The Society for the Study of French History and The Association for the Study of Modern and Contemporary France and Institut Français, Royaume-Uni present the Douglas Johnson Memorial Lecture, Monday 8th January 2018.
Professor Malcolm Crook’s lecture will draw on original research into the history of voting in France, whose specific features are further illuminated by a comparison with that of Britain. The lecture will explore the relatively neglected subject of how people cast their votes rather than who was elected, by focusing on three important questions.
First, turnout: just how many of those progressively enfranchised from the late eighteenth century onwards responded positively to the opportunity to make their choice of representatives at different levels of the electoral process, and why has non-voting recently become more pronounced?
Second, secrecy: taken for granted today, why was the vote cast in public, even orally, for much of the nineteenth century when the vote was cast in public, and why was this openness stoutly defended in some quarters until the later advent of ballot papers, polling booths, envelopes and isoloirs?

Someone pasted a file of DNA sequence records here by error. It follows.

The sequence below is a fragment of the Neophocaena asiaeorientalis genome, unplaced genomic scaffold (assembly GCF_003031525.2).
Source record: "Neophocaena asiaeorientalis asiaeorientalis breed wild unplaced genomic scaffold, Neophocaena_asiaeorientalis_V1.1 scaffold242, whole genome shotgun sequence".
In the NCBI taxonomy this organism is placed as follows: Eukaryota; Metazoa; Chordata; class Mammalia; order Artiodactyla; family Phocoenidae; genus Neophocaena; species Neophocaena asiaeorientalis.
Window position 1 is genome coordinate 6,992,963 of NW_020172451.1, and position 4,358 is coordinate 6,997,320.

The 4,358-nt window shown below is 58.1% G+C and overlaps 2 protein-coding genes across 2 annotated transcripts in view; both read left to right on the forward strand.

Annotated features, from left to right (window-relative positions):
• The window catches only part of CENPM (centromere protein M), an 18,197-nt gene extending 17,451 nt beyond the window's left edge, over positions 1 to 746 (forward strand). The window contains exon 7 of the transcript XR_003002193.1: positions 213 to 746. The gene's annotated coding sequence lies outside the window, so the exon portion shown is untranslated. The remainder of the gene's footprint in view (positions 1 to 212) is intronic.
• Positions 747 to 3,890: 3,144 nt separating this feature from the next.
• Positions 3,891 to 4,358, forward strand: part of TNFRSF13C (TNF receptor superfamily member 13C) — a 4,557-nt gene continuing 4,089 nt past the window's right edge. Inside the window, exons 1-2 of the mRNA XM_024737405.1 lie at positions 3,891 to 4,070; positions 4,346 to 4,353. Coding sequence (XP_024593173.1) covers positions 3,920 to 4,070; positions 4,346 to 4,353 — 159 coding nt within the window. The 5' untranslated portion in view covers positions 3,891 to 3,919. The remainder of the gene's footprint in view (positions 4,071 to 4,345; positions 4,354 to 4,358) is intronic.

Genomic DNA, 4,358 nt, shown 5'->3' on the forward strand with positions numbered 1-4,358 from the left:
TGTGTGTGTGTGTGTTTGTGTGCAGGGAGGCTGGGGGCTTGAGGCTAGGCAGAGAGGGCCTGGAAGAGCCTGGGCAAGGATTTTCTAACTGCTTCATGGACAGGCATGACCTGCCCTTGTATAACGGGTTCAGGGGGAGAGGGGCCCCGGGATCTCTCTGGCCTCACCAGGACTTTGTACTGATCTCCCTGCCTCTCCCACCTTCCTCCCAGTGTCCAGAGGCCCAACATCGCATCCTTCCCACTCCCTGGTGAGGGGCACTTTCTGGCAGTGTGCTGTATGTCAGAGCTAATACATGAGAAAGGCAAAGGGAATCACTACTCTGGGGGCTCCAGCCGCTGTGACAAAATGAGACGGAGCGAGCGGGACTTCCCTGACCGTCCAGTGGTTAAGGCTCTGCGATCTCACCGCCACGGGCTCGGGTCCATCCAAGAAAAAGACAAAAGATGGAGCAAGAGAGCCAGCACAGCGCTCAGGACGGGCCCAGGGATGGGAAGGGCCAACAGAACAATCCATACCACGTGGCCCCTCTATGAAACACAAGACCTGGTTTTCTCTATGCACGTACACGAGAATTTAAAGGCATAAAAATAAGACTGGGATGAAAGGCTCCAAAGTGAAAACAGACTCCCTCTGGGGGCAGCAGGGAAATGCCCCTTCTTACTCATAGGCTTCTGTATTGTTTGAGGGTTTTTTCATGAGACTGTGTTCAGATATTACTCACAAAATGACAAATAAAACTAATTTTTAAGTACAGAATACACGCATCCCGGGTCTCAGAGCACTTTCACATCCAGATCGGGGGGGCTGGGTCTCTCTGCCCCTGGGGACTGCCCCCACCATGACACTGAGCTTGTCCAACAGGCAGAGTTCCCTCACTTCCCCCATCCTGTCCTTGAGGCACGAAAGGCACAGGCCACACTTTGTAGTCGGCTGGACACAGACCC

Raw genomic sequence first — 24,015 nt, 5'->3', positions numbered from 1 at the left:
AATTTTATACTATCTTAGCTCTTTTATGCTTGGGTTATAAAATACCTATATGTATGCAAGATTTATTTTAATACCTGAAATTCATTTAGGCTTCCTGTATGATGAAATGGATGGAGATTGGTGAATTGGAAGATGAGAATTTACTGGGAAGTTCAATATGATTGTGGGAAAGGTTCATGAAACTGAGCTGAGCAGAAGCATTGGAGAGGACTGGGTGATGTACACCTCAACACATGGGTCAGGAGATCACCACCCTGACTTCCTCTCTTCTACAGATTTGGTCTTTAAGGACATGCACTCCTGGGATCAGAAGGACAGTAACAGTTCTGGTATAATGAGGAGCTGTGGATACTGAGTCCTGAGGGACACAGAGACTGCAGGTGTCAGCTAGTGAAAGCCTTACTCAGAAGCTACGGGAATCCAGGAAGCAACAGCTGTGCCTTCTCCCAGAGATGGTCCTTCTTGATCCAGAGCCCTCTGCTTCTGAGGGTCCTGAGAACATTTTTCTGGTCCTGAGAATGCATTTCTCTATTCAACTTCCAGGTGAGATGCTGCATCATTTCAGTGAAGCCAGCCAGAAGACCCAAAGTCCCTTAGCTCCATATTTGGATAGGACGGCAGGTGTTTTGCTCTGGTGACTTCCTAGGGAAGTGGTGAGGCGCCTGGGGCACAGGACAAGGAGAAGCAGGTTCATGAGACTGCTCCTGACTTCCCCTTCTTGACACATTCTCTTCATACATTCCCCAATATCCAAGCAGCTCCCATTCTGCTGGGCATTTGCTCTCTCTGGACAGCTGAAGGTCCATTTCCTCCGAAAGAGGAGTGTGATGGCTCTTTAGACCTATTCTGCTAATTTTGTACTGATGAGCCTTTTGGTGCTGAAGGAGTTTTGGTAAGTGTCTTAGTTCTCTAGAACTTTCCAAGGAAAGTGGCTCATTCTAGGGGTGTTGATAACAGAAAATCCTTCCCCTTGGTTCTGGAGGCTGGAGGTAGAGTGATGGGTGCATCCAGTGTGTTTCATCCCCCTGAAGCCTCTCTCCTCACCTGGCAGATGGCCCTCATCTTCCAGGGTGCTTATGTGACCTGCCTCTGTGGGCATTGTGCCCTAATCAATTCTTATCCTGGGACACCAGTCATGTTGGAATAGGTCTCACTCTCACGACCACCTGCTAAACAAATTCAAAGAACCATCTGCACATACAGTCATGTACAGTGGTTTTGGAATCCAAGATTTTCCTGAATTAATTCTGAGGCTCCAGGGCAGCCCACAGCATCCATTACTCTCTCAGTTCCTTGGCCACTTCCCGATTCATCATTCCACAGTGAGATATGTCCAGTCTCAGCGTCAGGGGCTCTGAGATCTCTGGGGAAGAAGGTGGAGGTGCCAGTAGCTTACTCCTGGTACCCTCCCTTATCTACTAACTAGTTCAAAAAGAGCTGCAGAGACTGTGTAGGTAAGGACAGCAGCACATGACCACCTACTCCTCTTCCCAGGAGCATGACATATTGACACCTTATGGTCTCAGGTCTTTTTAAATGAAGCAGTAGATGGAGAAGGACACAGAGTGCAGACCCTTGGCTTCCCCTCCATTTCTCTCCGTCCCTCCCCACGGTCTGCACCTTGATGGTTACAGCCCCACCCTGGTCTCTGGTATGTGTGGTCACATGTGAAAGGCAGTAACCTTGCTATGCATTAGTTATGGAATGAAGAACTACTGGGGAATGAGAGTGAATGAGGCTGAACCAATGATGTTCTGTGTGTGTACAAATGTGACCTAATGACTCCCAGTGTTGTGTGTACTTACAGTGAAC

Thirdly, and finally, spoiling: in the second round of the presidential contest in France last June, why did no less than four million people submit a blank or annotated paper, knowing it would not count?
This subversive practice, which seems to be catching on in Britain, has a long history on the far side of the Channel. In conclusion, like other aspects of voting culture, does it testify to an enduring vitality in the way the French people express their sovereignty?